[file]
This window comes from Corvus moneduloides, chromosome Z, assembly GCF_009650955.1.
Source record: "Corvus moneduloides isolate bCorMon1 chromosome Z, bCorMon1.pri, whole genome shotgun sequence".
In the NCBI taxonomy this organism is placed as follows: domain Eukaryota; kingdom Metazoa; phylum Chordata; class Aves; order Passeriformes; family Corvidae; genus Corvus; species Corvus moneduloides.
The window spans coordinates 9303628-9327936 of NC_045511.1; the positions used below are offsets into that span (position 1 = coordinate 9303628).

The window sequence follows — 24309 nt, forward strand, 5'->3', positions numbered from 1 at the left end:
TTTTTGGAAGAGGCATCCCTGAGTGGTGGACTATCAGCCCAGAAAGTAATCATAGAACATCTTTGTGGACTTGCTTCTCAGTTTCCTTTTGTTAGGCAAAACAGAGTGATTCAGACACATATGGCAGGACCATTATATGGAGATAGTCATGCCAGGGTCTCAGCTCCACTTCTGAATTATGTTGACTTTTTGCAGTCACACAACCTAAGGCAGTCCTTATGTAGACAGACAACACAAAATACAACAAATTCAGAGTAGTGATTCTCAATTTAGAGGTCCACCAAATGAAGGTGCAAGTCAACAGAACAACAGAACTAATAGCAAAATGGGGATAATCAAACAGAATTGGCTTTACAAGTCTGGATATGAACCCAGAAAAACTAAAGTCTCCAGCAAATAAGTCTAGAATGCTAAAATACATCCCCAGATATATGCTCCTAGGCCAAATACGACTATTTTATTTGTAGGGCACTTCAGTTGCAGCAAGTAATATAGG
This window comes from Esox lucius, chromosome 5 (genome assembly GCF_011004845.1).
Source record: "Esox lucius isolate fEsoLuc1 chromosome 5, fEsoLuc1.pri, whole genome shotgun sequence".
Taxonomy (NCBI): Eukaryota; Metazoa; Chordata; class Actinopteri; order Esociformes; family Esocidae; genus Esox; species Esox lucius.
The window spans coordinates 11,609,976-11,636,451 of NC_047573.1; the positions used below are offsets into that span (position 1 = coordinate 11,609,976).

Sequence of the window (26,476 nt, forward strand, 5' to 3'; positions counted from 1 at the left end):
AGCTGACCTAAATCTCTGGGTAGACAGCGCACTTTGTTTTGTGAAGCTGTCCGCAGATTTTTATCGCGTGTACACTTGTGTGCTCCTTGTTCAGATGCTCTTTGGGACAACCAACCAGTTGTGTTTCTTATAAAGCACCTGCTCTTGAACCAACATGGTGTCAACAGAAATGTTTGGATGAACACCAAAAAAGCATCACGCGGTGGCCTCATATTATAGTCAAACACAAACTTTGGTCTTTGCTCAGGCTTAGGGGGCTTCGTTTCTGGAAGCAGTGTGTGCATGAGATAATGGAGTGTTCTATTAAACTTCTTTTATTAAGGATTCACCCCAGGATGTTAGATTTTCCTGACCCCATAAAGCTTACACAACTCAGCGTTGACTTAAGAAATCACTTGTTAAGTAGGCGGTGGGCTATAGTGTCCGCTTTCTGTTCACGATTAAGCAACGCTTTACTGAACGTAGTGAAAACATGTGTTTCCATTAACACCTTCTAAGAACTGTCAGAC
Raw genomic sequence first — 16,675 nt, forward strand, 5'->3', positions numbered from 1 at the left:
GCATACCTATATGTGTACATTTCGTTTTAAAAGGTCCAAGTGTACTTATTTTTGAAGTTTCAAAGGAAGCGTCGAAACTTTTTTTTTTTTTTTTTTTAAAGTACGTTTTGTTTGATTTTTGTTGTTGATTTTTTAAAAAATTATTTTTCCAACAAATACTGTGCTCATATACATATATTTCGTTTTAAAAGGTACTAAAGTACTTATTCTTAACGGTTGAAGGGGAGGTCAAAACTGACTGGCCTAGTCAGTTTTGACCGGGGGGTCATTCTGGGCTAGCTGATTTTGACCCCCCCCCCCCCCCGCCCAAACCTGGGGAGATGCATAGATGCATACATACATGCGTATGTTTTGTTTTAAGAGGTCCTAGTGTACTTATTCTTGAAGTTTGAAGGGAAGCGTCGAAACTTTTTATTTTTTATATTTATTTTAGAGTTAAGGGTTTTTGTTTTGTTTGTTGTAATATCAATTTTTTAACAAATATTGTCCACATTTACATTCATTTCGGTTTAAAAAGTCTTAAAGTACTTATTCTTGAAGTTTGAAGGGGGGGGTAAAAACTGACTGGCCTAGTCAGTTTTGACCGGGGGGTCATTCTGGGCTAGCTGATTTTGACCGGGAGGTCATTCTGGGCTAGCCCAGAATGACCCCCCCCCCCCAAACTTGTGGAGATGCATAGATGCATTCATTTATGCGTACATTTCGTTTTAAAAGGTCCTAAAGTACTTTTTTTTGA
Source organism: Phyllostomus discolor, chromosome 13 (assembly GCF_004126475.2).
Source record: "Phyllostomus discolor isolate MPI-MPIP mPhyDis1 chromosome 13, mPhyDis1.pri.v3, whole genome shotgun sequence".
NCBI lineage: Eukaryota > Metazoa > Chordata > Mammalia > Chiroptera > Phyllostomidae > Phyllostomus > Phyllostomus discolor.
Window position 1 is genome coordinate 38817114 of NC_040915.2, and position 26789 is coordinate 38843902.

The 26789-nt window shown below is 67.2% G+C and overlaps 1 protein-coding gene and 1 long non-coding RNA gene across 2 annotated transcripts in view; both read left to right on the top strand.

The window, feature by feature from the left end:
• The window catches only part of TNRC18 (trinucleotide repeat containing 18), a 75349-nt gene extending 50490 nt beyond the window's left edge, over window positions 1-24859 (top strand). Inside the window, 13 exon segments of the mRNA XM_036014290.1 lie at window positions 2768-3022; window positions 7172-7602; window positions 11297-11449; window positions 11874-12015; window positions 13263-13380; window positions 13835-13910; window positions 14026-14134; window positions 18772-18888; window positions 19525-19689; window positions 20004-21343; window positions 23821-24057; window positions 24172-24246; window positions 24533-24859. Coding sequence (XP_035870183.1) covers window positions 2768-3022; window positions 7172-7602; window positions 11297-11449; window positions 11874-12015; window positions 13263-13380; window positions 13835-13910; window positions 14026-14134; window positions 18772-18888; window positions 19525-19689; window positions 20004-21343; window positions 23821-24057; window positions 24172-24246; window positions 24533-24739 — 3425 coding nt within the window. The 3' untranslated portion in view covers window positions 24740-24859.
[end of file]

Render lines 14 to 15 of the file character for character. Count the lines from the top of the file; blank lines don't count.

GCATACCTATATGTGTACATTTCGTTTTAAAAGGTCCAAGTGTACTTATTTTTGAAGTTTCAAAGGAAGCGTCGAAACTTTTTTTTTTTTTTTTTTTAAAGTACGTTTTGTTTGATTTTTGTTGTTGATTTTTTAAAAAATTATTTTTCCAACAAATACTGTGCTCATATACATATATTTCGTTTTAAAAGGTACTAAAGTACTTATTCTTAACGGTTGAAGGGGAGGTCAAAACTGACTGGCCTAGTCAGTTTTGACCGGGGGGTCATTCTGGGCTAGCTGATTTTGACCCCCCCCCCCCCCCGCCCAAACCTGGGGAGATGCATAGATGCATACATACATGCGTATGTTTTGTTTTAAGAGGTCCTAGTGTACTTATTCTTGAAGTTTGAAGGGAAGCGTCGAAACTTTTTATTTTTTATATTTATTTTAGAGTTAAGGGTTTTTGTTTTGTTTGTTGTAATATCAATTTTTTAACAAATATTGTCCACATTTACATTCATTTCGGTTTAAAAAGTCTTAAAGTACTTATTCTTGAAGTTTGAAGGGGGGGGTAAAAACTGACTGGCCTAGTCAGTTTTGACCGGGGGGTCATTCTGGGCTAGCTGATTTTGACCGGGAGGTCATTCTGGGCTAGCCCAGAATGACCCCCCCCCCCCAAACTTGTGGAGATGCATAGATGCATTCATTTATGCGTACATTTCGTTTTAAAAGGTCCTAAAGTACTTTTTTTTGA
Source organism: Phyllostomus discolor, chromosome 13 (assembly GCF_004126475.2).